Carlin thinks so, of course:

So does Ed Luce:

I do feel that the swing towards celebrating the child, elevating the child, over-praising the child, boosting constantly at every opportunity the self-esteem of the child, assuming the child is a fragile little eggshell that can be broken at any moment, is something quite un-immigrant and therefore quite un-American, and also a great disservice to the child. I think that tells more about the neediness of their overworked parents' desire for the love of their child than it does for their upbringing skills, which would be to inoculate the children for the world they expect, to show them you can fail, that C grades happen, that reprimands are sometimes deserved. 

Two emails responding to our "On Being A Total Ass" post are worth running here:

David Kuo is absolutely right to disappoint his young son by withholding praise.

Laudatory language where none should exist is one of the worst things that a parent can do for their child. As the younger of two children, born after my brother had been diagnosed as autistic in 1981, I experienced firsthand the after effects of being told I'd done a good job when in fact I'd usually done something mediocre. Now I bear a lifelong burden of trying to break out of this mold. It's awful; the smallest obstacle seems not worth surmounting (unless it comes to love, in which case I try too hard – another story); I rarely attempted to excel because I saw no benefit to doing so. Perhaps if my parents had given me 10 bucks for each "A" on the report card in middle school things would have worked out differently…

Another reader:

What a "ME, ME, ME, Let Me Wallow in my own Wretchedness" article, which is the real problem as I see it, not David's lack of grace. Because what everyone seems to forget in this story is that there were other kids on that field. You don't think one of those kids just might tell Aidan how much he screwed up? And when that happens, Aidan will realize that all the adults in his life have lied to him. Meaning: Gee, should I believe them next time they say I did a great job?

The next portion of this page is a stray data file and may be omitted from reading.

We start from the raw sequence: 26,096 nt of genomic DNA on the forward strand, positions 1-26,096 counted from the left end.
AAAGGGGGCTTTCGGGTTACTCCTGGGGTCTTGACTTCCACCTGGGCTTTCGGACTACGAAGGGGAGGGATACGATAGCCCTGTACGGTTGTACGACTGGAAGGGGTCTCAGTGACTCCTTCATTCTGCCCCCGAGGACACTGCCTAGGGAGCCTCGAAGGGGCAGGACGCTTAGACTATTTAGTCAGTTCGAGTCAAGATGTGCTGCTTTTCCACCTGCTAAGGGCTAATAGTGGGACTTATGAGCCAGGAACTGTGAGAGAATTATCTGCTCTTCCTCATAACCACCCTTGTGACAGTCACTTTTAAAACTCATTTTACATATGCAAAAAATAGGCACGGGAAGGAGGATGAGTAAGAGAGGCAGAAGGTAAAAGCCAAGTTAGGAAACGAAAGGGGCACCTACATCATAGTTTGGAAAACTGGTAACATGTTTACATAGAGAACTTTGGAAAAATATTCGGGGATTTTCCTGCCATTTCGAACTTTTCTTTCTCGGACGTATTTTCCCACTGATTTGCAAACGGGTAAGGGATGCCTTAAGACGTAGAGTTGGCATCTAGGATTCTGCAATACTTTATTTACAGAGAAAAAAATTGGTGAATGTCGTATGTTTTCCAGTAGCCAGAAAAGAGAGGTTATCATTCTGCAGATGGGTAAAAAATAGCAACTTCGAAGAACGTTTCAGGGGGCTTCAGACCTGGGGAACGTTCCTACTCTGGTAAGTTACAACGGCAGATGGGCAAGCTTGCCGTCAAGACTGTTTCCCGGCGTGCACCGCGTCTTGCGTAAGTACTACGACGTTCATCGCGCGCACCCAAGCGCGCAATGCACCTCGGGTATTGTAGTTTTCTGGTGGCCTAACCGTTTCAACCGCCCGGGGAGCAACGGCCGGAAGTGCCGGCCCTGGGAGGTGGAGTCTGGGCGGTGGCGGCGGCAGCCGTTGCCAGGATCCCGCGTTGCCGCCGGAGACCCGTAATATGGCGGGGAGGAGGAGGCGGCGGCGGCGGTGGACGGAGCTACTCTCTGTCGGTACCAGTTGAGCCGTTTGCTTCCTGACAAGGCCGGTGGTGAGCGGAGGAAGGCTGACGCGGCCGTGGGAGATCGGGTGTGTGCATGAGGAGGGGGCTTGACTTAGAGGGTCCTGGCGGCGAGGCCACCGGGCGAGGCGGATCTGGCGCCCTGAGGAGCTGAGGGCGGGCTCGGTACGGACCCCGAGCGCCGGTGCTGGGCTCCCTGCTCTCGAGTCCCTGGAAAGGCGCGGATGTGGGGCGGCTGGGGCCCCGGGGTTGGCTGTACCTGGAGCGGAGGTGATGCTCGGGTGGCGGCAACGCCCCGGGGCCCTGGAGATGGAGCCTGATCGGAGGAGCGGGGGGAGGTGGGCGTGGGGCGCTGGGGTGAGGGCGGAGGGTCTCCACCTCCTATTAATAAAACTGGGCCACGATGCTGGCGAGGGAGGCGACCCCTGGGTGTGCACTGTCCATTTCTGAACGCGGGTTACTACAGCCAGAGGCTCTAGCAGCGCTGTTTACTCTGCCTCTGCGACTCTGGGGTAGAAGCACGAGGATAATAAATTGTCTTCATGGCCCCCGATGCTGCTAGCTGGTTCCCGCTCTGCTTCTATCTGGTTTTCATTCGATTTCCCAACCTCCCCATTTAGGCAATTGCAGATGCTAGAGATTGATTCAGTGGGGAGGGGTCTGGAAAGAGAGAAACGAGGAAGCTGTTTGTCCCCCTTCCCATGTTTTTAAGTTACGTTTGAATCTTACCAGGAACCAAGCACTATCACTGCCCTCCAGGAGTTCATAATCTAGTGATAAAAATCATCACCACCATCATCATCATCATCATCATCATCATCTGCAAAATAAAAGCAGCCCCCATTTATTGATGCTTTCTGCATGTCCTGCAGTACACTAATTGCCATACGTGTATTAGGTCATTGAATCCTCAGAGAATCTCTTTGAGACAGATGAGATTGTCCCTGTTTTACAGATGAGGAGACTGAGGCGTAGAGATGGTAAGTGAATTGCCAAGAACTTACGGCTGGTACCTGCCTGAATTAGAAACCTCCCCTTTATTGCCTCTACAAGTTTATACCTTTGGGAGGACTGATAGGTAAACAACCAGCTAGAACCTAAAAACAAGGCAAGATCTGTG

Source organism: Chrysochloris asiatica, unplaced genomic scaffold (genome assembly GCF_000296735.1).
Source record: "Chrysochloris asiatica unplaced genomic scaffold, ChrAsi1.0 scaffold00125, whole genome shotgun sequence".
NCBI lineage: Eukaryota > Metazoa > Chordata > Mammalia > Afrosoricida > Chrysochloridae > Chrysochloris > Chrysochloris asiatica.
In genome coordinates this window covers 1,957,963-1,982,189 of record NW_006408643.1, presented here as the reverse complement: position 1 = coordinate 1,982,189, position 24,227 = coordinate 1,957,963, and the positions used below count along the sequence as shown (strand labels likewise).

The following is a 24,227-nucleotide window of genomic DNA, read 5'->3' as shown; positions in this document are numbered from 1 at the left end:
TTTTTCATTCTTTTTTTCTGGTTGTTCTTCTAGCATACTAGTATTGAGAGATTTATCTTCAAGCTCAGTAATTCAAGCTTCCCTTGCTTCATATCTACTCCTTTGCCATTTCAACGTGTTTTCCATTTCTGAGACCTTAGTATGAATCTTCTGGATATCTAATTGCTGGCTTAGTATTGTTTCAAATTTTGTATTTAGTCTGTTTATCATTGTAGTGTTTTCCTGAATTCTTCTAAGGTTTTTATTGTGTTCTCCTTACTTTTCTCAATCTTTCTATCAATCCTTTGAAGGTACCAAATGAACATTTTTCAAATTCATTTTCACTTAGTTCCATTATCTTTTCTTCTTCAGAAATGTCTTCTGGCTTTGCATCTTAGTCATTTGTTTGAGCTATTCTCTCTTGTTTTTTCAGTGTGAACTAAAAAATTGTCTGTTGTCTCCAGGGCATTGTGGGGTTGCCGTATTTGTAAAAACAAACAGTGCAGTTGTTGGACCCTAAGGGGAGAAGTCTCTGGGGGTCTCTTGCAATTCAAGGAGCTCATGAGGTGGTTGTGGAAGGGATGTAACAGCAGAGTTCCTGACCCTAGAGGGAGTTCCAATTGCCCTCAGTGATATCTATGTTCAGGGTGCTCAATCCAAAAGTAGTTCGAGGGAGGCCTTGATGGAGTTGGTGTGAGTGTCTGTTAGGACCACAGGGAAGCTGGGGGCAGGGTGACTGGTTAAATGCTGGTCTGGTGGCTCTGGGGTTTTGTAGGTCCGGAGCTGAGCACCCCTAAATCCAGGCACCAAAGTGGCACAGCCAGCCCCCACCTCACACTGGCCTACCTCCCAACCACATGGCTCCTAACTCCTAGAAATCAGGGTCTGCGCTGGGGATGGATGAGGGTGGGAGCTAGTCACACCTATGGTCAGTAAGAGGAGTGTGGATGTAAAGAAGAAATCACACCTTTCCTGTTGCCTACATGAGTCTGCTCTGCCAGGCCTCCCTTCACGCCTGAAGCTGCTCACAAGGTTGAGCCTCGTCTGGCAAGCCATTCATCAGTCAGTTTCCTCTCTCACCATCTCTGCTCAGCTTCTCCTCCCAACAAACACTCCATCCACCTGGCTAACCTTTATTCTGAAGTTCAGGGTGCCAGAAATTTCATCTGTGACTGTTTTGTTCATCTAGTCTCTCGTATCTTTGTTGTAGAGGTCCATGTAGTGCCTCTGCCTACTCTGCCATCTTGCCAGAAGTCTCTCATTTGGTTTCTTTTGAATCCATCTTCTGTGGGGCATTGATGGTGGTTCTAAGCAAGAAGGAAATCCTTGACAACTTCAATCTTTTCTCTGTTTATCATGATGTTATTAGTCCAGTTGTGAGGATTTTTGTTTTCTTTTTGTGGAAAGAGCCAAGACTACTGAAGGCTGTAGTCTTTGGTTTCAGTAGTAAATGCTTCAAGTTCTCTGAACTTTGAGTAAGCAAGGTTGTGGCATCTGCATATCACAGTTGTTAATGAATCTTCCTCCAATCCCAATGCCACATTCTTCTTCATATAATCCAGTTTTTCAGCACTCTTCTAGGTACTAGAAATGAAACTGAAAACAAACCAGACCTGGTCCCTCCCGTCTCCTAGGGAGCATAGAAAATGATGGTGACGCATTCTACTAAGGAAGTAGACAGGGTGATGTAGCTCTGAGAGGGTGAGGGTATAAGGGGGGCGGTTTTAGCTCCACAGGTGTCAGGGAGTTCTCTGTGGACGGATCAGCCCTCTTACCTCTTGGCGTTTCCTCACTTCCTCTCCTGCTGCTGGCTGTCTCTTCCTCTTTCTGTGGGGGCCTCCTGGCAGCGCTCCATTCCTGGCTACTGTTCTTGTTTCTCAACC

Update from another reader:

Just wanted to share a quick concern re: reading these email responses. There is an essential distinction between lavishing unwarranted praise on a child and encouraging them in spite of not succeeding outright – tact, constructive criticism, however you want to define it. A good parent should be able to encourage while still giving honest feedback. Although I'm still not sure what the problem is with humoring a developing and curious mind at times. Why can't we let a kid win the first time at checkers, and then beat them the next time? It becomes a problem when goals of improvement and drive are overshadowed by that insulation. It's worrisome that so many frame it as a mutually exclusive choice.